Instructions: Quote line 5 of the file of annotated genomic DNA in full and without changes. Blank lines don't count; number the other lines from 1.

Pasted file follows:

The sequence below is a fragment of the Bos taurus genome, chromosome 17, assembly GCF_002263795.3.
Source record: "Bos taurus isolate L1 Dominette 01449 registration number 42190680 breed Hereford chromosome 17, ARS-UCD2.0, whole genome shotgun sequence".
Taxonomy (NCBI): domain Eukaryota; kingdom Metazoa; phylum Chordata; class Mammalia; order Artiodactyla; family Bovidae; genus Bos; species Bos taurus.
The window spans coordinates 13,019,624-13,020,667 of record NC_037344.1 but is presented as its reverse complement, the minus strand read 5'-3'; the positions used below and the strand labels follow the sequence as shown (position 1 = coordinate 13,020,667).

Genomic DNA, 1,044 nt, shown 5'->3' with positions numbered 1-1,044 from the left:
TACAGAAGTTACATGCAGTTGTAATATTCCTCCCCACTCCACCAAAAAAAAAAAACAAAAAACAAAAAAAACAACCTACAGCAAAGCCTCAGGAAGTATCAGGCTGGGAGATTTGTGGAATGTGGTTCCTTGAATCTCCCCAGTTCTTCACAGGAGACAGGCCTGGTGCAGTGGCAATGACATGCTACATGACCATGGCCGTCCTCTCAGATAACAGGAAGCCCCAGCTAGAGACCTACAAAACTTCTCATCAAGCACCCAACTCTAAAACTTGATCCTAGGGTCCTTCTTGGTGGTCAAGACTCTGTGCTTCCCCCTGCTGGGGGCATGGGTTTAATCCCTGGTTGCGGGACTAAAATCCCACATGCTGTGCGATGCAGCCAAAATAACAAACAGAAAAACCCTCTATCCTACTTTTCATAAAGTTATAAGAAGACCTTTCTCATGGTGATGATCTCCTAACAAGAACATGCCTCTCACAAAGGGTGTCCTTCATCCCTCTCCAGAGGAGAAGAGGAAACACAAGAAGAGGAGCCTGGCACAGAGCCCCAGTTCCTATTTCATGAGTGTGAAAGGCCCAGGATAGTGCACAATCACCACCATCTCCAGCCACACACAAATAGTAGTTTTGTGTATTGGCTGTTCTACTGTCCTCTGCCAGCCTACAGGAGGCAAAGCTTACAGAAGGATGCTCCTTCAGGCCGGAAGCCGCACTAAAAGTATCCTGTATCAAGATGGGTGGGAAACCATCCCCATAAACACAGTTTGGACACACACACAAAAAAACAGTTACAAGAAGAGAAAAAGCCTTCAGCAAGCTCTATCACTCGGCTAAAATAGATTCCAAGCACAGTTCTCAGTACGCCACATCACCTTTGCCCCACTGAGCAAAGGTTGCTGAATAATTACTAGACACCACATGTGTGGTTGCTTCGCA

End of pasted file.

Genomic DNA, 1,044 nt, shown 5'->3' with positions numbered 1-1,044 from the left: